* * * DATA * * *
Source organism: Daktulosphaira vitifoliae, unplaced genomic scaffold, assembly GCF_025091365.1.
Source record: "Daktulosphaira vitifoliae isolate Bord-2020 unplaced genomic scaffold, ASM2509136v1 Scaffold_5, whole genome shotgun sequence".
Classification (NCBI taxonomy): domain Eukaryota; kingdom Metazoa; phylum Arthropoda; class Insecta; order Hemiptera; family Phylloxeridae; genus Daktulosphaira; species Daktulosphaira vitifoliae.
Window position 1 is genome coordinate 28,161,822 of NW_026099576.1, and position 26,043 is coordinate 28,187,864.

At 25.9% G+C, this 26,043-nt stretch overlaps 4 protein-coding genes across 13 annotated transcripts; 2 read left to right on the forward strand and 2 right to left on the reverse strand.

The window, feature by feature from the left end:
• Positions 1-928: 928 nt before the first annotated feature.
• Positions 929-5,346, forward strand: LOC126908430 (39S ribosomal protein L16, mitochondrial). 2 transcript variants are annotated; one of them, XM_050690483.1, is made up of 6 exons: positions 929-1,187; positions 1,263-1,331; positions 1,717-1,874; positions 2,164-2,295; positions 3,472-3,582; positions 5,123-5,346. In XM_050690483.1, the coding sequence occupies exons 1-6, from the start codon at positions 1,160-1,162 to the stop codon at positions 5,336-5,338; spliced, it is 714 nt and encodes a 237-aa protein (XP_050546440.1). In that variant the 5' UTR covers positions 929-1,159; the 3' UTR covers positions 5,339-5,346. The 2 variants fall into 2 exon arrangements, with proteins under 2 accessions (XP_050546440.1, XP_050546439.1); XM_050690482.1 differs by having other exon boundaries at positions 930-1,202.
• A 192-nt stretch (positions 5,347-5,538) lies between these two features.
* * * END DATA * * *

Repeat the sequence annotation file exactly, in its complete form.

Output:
Source organism: Daktulosphaira vitifoliae, unplaced genomic scaffold, assembly GCF_025091365.1.
Source record: "Daktulosphaira vitifoliae isolate Bord-2020 unplaced genomic scaffold, ASM2509136v1 Scaffold_5, whole genome shotgun sequence".
Classification (NCBI taxonomy): domain Eukaryota; kingdom Metazoa; phylum Arthropoda; class Insecta; order Hemiptera; family Phylloxeridae; genus Daktulosphaira; species Daktulosphaira vitifoliae.
Window position 1 is genome coordinate 28,161,822 of NW_026099576.1, and position 26,043 is coordinate 28,187,864.

At 25.9% G+C, this 26,043-nt stretch overlaps 4 protein-coding genes across 13 annotated transcripts; 2 read left to right on the forward strand and 2 right to left on the reverse strand.

The window, feature by feature from the left end:
• Positions 1-928: 928 nt before the first annotated feature.
• Positions 929-5,346, forward strand: LOC126908430 (39S ribosomal protein L16, mitochondrial). 2 transcript variants are annotated; one of them, XM_050690483.1, is made up of 6 exons: positions 929-1,187; positions 1,263-1,331; positions 1,717-1,874; positions 2,164-2,295; positions 3,472-3,582; positions 5,123-5,346. In XM_050690483.1, the coding sequence occupies exons 1-6, from the start codon at positions 1,160-1,162 to the stop codon at positions 5,336-5,338; spliced, it is 714 nt and encodes a 237-aa protein (XP_050546440.1). In that variant the 5' UTR covers positions 929-1,159; the 3' UTR covers positions 5,339-5,346. The 2 variants fall into 2 exon arrangements, with proteins under 2 accessions (XP_050546440.1, XP_050546439.1); XM_050690482.1 differs by having other exon boundaries at positions 930-1,202.
• A 192-nt stretch (positions 5,347-5,538) lies between these two features.